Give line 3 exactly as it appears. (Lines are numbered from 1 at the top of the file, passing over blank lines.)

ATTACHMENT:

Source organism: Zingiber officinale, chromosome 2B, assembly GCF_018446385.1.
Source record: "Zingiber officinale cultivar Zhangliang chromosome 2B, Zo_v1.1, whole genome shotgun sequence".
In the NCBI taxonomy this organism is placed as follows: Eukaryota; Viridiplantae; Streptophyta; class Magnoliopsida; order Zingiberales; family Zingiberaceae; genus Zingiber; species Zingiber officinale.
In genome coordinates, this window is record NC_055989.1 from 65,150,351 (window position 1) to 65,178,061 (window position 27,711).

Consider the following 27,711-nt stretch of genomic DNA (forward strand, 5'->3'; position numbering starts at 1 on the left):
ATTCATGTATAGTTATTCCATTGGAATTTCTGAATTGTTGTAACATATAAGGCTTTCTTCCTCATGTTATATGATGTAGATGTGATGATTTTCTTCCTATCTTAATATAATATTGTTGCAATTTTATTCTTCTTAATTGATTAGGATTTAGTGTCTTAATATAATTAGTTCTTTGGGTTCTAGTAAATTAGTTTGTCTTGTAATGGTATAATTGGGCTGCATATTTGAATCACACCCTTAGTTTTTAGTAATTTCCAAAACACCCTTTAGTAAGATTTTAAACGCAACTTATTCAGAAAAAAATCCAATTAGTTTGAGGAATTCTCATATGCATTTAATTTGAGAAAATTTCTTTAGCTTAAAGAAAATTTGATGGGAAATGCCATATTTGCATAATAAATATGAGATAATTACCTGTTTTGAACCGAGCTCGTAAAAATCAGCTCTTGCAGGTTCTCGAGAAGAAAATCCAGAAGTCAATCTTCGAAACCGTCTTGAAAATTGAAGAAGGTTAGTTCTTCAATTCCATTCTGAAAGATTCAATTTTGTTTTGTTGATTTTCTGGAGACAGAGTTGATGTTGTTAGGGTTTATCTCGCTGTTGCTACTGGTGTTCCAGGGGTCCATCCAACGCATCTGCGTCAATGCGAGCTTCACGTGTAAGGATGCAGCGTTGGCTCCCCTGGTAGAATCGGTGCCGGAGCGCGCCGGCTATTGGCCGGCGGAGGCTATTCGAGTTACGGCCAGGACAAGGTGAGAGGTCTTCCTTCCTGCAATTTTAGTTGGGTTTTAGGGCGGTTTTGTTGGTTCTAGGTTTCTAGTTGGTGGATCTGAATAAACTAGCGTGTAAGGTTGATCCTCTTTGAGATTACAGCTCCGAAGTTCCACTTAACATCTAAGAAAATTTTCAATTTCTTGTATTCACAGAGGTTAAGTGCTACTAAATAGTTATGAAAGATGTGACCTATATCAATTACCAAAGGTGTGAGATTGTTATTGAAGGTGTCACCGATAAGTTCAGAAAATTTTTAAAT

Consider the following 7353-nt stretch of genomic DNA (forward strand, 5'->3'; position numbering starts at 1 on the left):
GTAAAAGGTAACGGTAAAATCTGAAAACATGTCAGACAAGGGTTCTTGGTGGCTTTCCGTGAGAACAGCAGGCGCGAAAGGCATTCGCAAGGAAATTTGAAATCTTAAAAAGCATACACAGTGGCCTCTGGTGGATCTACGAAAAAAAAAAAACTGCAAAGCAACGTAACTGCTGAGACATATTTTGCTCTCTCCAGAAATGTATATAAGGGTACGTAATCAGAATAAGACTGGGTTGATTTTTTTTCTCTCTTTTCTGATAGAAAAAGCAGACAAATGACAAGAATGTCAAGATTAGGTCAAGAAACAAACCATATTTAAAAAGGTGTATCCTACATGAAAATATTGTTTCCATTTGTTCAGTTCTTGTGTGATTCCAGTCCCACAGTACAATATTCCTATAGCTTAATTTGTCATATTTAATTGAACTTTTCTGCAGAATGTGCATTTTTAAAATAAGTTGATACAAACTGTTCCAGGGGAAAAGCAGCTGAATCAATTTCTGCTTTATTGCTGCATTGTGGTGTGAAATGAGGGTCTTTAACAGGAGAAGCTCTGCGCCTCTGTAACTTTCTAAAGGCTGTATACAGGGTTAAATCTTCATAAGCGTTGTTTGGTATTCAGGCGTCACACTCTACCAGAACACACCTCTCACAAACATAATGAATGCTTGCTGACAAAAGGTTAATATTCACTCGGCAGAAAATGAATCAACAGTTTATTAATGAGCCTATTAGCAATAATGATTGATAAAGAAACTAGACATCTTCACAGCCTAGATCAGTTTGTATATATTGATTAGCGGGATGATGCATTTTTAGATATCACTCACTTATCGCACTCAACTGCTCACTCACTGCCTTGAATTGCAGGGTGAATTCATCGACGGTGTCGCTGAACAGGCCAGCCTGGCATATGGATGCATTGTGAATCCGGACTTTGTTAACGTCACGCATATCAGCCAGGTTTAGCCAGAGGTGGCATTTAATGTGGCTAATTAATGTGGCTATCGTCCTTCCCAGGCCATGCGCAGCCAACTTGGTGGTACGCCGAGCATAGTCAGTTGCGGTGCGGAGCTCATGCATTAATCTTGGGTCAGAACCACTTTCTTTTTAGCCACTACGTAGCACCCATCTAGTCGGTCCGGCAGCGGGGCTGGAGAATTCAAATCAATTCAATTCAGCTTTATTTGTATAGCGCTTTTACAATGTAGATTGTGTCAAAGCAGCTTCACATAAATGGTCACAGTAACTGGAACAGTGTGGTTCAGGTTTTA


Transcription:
In the NCBI taxonomy this organism is placed as follows: Eukaryota; Viridiplantae; Streptophyta; class Magnoliopsida; order Zingiberales; family Zingiberaceae; genus Zingiber; species Zingiber officinale.